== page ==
History of Kanaka
In 2008, a small group of experienced paddlers realized they were being aged out. The outrigger clubs they belonged to weren’t interested in supporting solid Golden Master programs. These six men were good athletes, not ready to hang up their paddles. What to do? They decided to create their own club, a club specifically for older athletes. Great idea, but without any real funding, they had a big job ahead.
Randy Peterson, a charismatic powerhouse in the outrigger community, knew a guy who knew a guy, so to speak. First, he secured a kind of permanent loan of two ancient six-man canoes. Finding a site was a harder nut to crack. The original Kanaka had a name for themselves and a dream. They queried the city and the Port District about finding a patch of waterfront land. But to no avail. Then, one day while working out at his gym, Randy was telling a friend about the hunt for a place to call home when he heard a voice behind him.
A guy working out on another machine overheard Randy’s conversation. He said, “I might have a place for you.”
The helpful stranger ran a business in one of the offices behind the current Kanaka site. If Randy and his crew were willing to do the hard work of clearing scrub and filling in a sliver of tidal muck, they could set up the new club right by those offices in Liberty Station. Were they willing to work? Heck yeah!
The original six went to work. Along the way, they recruited six more long-time watermen. They spent countless hours chopping scrub and lifting rocks, shoveling sand, and building cradles for the canoes. By the 2009 SCORA race season, Kanaka OCC was ready and grateful for the help of other clubs in the community. That year, we signed up to be a member of SCORA.
Another great advantage to having Randy Peterson be our first club president was his knowledge and love of the Hawaiian traditions of ohana and the ways of outrigger culture. He spoke of “six is one,” when everyone worked together. That philosophy applied not only in paddling but in working together for a healthy community. He knew, understood, and taught even the finer points, such as how to stand a paddle to maintain its mana. Or that the word, Kanaka is like the word deer. One deer, or many deer. One Kanaka, or many Kanaka.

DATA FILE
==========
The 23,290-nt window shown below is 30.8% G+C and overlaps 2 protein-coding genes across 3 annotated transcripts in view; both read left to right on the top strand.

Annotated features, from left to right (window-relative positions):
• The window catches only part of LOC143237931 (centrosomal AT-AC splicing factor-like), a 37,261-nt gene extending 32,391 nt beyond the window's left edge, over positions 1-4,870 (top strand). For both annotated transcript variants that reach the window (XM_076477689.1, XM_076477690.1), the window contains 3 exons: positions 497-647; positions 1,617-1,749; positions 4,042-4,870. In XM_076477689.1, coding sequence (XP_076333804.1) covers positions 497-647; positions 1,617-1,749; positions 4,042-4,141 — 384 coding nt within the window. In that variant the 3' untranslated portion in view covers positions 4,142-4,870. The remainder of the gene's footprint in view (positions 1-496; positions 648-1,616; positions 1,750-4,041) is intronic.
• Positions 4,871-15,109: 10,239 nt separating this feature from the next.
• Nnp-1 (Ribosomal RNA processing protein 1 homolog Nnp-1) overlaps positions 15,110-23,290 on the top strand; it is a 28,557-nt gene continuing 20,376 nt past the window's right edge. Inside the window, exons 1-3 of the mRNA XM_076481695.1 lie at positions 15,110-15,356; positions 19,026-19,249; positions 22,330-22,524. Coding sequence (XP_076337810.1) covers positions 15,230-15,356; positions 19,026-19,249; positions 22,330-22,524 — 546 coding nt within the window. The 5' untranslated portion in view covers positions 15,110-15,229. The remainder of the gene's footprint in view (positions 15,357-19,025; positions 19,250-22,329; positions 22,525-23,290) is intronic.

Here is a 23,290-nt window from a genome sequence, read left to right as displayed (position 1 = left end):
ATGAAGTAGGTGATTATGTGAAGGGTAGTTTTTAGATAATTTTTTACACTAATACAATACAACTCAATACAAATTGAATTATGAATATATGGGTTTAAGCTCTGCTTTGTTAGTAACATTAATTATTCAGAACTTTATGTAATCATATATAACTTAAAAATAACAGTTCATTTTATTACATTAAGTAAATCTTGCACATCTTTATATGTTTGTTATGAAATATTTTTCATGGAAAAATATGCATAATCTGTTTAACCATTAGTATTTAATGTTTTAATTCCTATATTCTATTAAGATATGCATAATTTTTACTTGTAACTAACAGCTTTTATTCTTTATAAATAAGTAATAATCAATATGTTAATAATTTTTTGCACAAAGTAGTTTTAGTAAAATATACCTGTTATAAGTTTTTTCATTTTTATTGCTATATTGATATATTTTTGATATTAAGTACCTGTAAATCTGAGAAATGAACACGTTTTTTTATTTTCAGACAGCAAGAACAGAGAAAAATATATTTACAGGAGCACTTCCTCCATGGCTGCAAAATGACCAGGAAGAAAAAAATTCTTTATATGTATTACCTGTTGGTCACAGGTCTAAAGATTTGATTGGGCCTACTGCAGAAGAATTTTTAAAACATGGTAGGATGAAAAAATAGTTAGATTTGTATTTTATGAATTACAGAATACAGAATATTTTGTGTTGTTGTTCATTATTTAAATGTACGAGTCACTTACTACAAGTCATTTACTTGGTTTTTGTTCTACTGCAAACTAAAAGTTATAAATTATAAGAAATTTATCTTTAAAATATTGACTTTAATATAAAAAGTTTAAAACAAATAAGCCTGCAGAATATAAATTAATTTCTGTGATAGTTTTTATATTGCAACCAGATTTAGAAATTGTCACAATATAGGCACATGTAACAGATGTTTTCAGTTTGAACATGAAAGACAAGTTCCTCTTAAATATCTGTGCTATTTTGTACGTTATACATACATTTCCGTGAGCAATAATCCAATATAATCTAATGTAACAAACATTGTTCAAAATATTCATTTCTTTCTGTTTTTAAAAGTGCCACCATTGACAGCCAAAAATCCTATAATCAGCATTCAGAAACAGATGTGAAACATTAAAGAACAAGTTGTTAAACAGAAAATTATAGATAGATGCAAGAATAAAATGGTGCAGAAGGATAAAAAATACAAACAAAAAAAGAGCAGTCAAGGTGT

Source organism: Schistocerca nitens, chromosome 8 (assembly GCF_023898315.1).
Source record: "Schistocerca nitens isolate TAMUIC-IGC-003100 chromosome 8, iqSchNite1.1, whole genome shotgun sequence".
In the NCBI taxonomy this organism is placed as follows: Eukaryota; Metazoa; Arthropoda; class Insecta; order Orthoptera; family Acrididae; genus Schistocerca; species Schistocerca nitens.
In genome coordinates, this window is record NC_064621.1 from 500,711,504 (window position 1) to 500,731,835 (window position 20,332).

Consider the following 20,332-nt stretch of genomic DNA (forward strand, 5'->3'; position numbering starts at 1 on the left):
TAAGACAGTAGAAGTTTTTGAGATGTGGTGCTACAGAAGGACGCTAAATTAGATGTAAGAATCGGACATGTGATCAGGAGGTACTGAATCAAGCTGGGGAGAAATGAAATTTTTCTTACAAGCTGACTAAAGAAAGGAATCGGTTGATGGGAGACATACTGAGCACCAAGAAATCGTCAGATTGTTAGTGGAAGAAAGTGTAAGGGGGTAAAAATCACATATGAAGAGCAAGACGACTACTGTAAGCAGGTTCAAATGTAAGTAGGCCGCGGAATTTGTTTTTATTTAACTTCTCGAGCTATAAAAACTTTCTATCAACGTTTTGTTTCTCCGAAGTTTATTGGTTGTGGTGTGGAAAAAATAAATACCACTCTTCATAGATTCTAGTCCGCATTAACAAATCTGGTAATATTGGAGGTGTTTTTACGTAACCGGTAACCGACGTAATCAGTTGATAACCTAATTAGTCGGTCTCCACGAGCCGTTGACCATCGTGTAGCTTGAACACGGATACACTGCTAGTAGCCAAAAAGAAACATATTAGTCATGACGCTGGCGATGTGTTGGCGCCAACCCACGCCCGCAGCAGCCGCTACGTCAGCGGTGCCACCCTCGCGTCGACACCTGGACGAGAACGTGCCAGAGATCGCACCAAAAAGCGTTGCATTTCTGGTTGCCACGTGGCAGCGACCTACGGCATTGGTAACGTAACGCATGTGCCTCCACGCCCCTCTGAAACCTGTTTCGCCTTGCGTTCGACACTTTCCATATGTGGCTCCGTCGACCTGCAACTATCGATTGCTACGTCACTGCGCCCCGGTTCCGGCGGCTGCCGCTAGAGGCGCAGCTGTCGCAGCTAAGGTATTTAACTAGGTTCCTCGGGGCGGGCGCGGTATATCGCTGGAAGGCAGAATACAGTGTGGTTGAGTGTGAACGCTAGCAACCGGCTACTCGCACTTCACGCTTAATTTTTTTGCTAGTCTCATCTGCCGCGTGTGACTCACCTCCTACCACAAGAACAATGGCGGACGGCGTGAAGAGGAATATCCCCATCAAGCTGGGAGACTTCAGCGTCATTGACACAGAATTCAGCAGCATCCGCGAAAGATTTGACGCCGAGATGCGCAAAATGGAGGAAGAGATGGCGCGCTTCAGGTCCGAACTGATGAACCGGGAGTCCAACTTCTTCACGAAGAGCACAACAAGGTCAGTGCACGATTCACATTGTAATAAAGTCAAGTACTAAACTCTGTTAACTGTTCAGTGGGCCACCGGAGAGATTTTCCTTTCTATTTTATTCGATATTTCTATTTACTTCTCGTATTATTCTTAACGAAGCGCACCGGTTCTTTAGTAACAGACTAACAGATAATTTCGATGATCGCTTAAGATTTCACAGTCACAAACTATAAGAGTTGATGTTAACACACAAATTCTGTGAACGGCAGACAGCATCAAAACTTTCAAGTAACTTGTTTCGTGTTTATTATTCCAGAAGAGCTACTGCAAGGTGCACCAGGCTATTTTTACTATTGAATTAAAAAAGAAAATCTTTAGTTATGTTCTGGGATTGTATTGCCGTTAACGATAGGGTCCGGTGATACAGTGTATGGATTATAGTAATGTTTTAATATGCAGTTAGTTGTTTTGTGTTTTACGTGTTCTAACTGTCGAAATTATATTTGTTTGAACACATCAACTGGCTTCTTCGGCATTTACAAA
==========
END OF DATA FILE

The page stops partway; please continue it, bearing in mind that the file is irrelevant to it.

With time, the club grew, we held silent auctions to raise money for new canoes. At one point, the club agreed to raise dues, a boat fee, for new canoes.
Of course, certain Kanaka stories became club favorites. Such at the time we paddled out in the rain, which soon became hail. We were able to stop the canoes under the Harbor Drive bridge until the downpour let up. Turns out, one paddler saw hail bouncing off Ernie’s head. From there, the story took off. It has been told so often, it seems everyone saw hail bouncing off his head, even those seated ahead of him in the canoe.
Another favorite is how Cap’n Mai Tai got his name. At one of our canoe blessings, he set up an adult libation station serving Mai Tai with three levels of alcohol – Keiki, novice, or Iron Man. Newer Kanaka are sometimes shocked to find out he has another name on his driver’s license.
Today, Kanaka OCC is thriving, a group of older athletes staying vital and fit. We owe our existence to vision, energy, and much goodwill.